I suppose I am resuming this practice after suspending it for quite a few years. When I was growing up in India, buying groceries and produce meant that we walked to the nearby shop. We had a bag or two at home that were referred to as the “grocery bag” — not too big, not too small, just the right size to carry vegetables and groceries. Vegetables and fruits would get mixed up because there were no plastic bags to keep them separate, and we would sort them out at home.
After coming to the United States, I saved the bags given away as mementos at conferences and took them to India, because my parents thought they were just the right size for their shopping.
India was very different then. It had not become the outsourcing and tech-support capital of the world. In a way, the shopping bag captures that change. Beginning in the early 1990s, as India eased government restrictions on economic activities, the seemingly pedestrian activity of taking a bag from home to the store changed almost instantaneously.
I noticed during my visits to India that even the mango seller on the sidewalk had thin plastic bags for his wonderfully juicy mangoes. The vegetable lady bagged potatoes separately from the tomatoes, and these small bags were then dropped into larger plastic bags.
And on more recent trips I was blown away by the American-style grocery stores, where I could walk down the aisles and pick up what I wanted. And yes, at the checkout counter all these purchases are dropped into convenient plastic bags. No more designated “grocery bags” at homes.
On the other side of the world, here in the United States, we are slowly beginning to understand that our way of life, which includes bags and bags of stuff, might not be compatible with a sustainable planet. The plastic bag itself is more than an environmental nuisance. In a way that is more than symbolic, the use of plastic bags represents the global environmental challenge.
For many decades, we in the United States provided the yardsticks for measuring what it meant to be a developed and rich country. Going to mega-stores where there are umpteen varieties of everything, carting off the purchased goods in the trunk of a car, and then coming home and unloading the plastic shopping bags are scenes we all know too well. It is no surprise that people in India, too, want to enjoy the material life that we have considered as an inalienable right in the pursuit of happiness.
It is easy to forget that it has barely been a generation since India’s economy took off. Yet there is enormous pressure — externally, in particular — to change course and care for the environment.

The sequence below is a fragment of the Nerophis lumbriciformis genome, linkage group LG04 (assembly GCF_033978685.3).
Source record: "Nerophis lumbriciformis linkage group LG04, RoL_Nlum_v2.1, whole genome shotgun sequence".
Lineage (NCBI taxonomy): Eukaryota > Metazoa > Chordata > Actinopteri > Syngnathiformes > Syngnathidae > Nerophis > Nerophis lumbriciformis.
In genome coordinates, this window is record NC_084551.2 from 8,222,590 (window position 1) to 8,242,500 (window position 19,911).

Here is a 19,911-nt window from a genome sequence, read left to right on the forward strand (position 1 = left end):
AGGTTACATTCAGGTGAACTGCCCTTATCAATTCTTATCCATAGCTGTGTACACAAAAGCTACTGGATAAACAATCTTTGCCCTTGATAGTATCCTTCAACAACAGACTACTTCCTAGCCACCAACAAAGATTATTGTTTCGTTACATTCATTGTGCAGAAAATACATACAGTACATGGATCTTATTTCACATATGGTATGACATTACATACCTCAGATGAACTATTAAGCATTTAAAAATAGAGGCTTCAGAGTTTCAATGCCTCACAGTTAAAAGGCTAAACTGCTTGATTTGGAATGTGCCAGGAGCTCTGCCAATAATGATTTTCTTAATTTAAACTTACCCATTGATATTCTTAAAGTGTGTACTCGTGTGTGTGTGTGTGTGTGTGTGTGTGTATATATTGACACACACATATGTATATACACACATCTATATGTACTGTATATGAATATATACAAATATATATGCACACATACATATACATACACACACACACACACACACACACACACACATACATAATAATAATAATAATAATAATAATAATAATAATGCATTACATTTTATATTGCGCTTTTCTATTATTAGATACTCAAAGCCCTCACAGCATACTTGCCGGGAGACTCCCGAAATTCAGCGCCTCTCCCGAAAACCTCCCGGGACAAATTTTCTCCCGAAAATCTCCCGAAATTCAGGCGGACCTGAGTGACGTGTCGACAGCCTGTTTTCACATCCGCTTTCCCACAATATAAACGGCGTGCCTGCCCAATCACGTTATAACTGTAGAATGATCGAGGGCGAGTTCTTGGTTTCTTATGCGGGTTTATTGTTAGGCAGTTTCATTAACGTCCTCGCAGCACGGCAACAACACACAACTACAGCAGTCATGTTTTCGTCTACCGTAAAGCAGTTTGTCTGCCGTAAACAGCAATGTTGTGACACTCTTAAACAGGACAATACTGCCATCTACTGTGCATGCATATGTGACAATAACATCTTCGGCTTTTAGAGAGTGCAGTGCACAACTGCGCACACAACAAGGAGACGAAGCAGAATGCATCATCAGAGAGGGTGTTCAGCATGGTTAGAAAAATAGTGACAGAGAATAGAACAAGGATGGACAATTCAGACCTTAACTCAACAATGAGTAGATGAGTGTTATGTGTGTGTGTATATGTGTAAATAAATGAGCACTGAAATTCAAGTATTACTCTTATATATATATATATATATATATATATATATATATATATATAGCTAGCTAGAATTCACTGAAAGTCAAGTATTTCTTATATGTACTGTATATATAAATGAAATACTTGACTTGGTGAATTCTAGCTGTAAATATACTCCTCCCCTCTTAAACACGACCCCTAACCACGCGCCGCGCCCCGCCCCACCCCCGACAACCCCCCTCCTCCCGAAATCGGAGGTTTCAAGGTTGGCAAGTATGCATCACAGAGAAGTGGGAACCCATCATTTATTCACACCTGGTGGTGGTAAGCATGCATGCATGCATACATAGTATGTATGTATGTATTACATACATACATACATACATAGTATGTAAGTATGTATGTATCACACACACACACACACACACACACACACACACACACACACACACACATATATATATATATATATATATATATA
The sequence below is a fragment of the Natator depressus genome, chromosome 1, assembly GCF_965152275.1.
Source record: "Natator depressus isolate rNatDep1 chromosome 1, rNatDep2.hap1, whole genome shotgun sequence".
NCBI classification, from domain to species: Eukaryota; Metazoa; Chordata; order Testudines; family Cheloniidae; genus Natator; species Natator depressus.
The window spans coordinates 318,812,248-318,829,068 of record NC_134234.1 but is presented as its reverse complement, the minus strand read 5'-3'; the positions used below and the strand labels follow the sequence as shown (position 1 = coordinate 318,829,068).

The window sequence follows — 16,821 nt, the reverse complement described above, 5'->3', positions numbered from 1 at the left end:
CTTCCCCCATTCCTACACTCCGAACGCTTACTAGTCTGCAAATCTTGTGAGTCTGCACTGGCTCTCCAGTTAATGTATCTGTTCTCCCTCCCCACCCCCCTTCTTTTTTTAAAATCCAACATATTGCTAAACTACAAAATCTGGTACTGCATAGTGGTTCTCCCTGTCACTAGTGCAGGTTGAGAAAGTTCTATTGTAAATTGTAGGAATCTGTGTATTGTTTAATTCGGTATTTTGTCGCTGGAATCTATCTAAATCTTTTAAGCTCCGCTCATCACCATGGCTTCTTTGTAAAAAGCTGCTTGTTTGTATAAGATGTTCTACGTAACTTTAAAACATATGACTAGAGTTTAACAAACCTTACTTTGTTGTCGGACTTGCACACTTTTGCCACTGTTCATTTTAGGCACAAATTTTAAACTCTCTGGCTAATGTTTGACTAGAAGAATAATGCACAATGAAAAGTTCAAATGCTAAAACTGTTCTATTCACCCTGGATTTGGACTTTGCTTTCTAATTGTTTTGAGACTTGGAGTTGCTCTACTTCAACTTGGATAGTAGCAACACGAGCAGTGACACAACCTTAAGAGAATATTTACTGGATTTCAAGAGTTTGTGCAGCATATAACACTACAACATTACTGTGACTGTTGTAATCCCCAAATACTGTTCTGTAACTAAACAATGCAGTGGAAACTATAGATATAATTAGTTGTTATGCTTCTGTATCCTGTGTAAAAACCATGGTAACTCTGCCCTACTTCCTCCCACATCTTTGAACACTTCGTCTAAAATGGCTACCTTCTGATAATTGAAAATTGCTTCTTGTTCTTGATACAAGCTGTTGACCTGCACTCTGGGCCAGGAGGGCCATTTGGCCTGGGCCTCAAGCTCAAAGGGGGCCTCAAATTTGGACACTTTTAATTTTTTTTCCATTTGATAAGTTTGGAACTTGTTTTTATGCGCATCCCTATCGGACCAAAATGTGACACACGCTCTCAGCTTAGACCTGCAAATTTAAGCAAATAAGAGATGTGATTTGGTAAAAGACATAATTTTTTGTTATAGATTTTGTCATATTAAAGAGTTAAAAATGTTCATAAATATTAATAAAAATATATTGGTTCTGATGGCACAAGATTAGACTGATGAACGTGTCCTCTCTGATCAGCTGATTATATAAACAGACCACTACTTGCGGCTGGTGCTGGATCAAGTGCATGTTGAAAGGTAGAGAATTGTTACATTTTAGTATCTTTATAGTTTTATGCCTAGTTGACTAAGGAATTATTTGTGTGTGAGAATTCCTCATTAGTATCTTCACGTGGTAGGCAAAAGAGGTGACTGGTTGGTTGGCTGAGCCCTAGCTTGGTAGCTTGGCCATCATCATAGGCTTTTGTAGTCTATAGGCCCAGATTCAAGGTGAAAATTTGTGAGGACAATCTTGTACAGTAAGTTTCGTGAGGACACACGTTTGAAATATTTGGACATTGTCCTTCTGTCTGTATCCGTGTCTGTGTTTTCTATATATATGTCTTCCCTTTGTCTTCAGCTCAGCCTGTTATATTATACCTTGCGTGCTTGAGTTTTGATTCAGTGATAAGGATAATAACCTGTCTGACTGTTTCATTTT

It’s no wonder, then, that even the chairman of the United Nations Intergovernmental Panel on Climate Change, R.K. Pachauri, has asked developed countries to “get off the backs of India and China.” He went on to say that the rich countries should assist countries such as India move to a path of sustainable development that will have lesser impacts on the environment.
Yet even many people in India beat me in getting (back) into taking reusable grocery bags to the store. A few states in India actively are discouraging the use of plastic shopping bags. The city of Mumbai attempted a complete ban on these bags, but it apparently failed because of pressure from the plastics industry.
While many in India protest being unfairly blamed for the global environmental crisis, their constructive responses, given their level of economic development, is impressive.
Well, I am returning to my old ways of taking my own reusable bag to the grocery store. Of course, the carbon footprint from my next trip to India will wipe out the small gains that result from taking my geographers’ conference bag to the store.
But, hey, one guilt trip at a time, please!
Copyright © 2008 — The Register-Guard, Eugene, Oregon, USA
[The] key determinant of the dollar’s long-term value is that it must decline enough to shift the US trade balance from today’s deficit to a surplus. That won’t happen anytime soon, but it is the direction in which the trade balance must continue to move. And that means further depreciation of the dollar.